Full trams

One of the parties who initiated the Amsterdam tram line was a hotel owner in Laren. He hoped to attract more guests to his hotel by improving connections between Amsterdam and ‘t Gooi. The scheduled service was used by large numbers of holidaymakers during the summer. After the Ajax football club had moved to its stadium on Middenweg (road), the trams were often full of football fans whenever Ajax played at home. After a number of accidents, the steam tram became known locally as ‘the Gooische murderer’. The most serious of these accidents occurred at Laren in 1927, when two steam trams collided head-on, killing four passengers and injuring seven others.



The wooden buildings behind the head office were replaced by stone buildings with an iron roof in 1929. The new tram depot boasted five tracks which could accommodate 24 trams. The steam trams were gradually replaced by engine-powered trams, and the company then changed its name to Gooische Tramweg Maatschappij (tram company). After this, the tramline had to compete with buses, and a bus service started running along this route from then on. Due to fuel shortages, the tram was used to transport passengers and goods for a number of years during the Second World War.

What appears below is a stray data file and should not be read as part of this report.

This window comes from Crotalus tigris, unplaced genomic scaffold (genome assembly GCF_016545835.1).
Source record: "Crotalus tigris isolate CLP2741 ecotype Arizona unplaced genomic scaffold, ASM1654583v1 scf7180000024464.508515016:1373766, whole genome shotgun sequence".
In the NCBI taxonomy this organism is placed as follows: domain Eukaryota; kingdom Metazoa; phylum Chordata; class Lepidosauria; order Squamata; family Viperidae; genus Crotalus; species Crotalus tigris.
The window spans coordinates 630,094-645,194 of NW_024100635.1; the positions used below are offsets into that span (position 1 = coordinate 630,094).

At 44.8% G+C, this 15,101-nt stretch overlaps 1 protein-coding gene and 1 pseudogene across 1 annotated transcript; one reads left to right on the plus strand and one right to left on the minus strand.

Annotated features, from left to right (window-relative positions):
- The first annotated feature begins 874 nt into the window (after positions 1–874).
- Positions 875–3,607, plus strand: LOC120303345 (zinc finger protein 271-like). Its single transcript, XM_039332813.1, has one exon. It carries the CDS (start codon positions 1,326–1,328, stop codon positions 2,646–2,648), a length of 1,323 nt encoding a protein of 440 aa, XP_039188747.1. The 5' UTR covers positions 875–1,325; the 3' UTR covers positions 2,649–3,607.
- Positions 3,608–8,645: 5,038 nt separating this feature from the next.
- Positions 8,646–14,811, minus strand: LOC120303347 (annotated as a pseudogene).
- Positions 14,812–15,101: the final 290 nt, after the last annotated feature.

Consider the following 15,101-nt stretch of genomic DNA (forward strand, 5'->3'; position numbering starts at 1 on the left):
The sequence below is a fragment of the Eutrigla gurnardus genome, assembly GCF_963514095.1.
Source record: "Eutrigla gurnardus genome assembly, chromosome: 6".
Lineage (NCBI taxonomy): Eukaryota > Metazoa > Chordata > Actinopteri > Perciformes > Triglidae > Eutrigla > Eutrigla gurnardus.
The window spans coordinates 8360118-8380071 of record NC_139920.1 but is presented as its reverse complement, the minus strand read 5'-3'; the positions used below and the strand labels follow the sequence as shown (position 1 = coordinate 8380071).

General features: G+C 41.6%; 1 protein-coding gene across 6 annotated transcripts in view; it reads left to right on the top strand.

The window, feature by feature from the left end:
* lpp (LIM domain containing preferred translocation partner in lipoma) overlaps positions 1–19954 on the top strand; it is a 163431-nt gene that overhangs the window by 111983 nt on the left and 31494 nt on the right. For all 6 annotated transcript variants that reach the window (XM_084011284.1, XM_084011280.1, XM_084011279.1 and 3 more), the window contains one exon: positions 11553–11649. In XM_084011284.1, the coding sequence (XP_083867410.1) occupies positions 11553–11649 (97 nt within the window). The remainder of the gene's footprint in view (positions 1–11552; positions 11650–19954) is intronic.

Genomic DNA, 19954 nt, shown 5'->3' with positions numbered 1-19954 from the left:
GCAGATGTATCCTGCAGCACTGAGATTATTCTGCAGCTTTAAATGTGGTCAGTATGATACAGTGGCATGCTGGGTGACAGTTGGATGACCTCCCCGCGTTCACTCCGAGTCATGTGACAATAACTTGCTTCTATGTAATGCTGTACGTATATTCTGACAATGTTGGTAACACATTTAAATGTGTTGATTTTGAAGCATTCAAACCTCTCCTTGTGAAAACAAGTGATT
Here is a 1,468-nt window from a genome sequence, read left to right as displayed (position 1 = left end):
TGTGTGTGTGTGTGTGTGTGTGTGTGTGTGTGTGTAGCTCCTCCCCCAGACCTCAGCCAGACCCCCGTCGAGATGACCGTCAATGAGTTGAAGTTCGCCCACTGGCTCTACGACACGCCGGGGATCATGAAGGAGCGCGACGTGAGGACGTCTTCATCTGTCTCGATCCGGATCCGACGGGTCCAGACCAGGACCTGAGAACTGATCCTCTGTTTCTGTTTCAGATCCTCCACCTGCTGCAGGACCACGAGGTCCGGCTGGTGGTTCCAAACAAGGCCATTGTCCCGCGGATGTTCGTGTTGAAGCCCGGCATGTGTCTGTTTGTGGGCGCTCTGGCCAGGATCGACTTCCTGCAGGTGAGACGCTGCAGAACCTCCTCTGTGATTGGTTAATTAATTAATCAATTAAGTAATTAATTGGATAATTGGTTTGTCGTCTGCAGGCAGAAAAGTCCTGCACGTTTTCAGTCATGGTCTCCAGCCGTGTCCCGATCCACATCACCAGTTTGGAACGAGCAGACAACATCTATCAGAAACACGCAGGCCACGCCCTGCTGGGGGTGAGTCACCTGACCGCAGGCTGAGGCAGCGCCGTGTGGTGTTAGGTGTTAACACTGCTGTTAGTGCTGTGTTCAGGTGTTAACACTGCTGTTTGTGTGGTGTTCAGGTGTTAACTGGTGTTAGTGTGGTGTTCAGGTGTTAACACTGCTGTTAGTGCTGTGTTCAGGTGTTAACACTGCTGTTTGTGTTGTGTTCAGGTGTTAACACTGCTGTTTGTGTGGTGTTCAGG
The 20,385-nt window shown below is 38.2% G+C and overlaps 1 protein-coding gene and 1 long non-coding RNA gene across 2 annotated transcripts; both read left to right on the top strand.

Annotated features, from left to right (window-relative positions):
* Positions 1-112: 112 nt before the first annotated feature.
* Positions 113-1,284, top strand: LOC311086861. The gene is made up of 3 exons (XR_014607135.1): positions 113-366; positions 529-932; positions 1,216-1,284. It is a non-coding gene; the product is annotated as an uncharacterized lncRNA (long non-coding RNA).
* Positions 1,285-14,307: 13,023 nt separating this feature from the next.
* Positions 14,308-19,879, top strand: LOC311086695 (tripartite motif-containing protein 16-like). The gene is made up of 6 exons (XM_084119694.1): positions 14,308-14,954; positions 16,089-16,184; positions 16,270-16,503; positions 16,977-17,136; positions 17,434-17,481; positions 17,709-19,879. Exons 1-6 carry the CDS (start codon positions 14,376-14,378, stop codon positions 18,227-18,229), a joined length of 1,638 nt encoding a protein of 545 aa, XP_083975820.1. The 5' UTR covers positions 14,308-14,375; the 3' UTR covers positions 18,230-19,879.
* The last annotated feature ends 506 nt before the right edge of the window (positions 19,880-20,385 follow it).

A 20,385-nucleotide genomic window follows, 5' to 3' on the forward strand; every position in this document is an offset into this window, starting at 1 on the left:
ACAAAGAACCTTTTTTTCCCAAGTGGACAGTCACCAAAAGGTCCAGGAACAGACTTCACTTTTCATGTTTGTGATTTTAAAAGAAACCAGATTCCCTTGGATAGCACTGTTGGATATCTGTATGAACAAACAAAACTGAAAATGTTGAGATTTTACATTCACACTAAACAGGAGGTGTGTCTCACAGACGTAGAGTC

The end of the tram

The last part of the route was finally discontinued in 1958. One engine and a few carriages were transferred to the Hoorn-Medemblik Museumstoomtram (steam tram museum). The head office was converted into a Spar office, and the building is now a private residence. The elegant dormer windows which once adorned the building have meanwhile been replaced by modern skylights.